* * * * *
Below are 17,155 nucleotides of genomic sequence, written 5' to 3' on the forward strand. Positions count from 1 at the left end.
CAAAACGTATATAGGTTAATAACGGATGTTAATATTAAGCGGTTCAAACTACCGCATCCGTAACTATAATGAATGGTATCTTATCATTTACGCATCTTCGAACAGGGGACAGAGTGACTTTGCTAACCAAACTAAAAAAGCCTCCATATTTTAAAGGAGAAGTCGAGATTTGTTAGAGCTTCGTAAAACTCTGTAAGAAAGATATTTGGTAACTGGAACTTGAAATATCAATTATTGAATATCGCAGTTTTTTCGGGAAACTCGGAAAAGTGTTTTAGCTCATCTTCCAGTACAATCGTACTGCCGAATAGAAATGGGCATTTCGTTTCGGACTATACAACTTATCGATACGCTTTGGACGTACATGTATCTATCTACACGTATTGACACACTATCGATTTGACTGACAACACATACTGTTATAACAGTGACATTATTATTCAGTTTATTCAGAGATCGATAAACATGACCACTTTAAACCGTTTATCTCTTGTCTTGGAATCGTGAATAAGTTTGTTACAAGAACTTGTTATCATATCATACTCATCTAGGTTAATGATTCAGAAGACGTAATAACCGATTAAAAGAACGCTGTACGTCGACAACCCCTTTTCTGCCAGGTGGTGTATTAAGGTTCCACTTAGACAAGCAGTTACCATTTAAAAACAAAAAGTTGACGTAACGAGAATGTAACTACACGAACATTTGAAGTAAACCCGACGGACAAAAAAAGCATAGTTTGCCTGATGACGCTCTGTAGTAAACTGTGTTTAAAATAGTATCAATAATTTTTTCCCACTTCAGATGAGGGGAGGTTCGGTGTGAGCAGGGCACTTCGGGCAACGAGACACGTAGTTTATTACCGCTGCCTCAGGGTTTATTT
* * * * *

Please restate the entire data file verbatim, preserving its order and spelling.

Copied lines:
Below are 17,155 nucleotides of genomic sequence, written 5' to 3' on the forward strand. Positions count from 1 at the left end.
CAAAACGTATATAGGTTAATAACGGATGTTAATATTAAGCGGTTCAAACTACCGCATCCGTAACTATAATGAATGGTATCTTATCATTTACGCATCTTCGAACAGGGGACAGAGTGACTTTGCTAACCAAACTAAAAAAGCCTCCATATTTTAAAGGAGAAGTCGAGATTTGTTAGAGCTTCGTAAAACTCTGTAAGAAAGATATTTGGTAACTGGAACTTGAAATATCAATTATTGAATATCGCAGTTTTTTCGGGAAACTCGGAAAAGTGTTTTAGCTCATCTTCCAGTACAATCGTACTGCCGAATAGAAATGGGCATTTCGTTTCGGACTATACAACTTATCGATACGCTTTGGACGTACATGTATCTATCTACACGTATTGACACACTATCGATTTGACTGACAACACATACTGTTATAACAGTGACATTATTATTCAGTTTATTCAGAGATCGATAAACATGACCACTTTAAACCGTTTATCTCTTGTCTTGGAATCGTGAATAAGTTTGTTACAAGAACTTGTTATCATATCATACTCATCTAGGTTAATGATTCAGAAGACGTAATAACCGATTAAAAGAACGCTGTACGTCGACAACCCCTTTTCTGCCAGGTGGTGTATTAAGGTTCCACTTAGACAAGCAGTTACCATTTAAAAACAAAAAGTTGACGTAACGAGAATGTAACTACACGAACATTTGAAGTAAACCCGACGGACAAAAAAAGCATAGTTTGCCTGATGACGCTCTGTAGTAAACTGTGTTTAAAATAGTATCAATAATTTTTTCCCACTTCAGATGAGGGGAGGTTCGGTGTGAGCAGGGCACTTCGGGCAACGAGACACGTAGTTTATTACCGCTGCCTCAGGGTTTATTT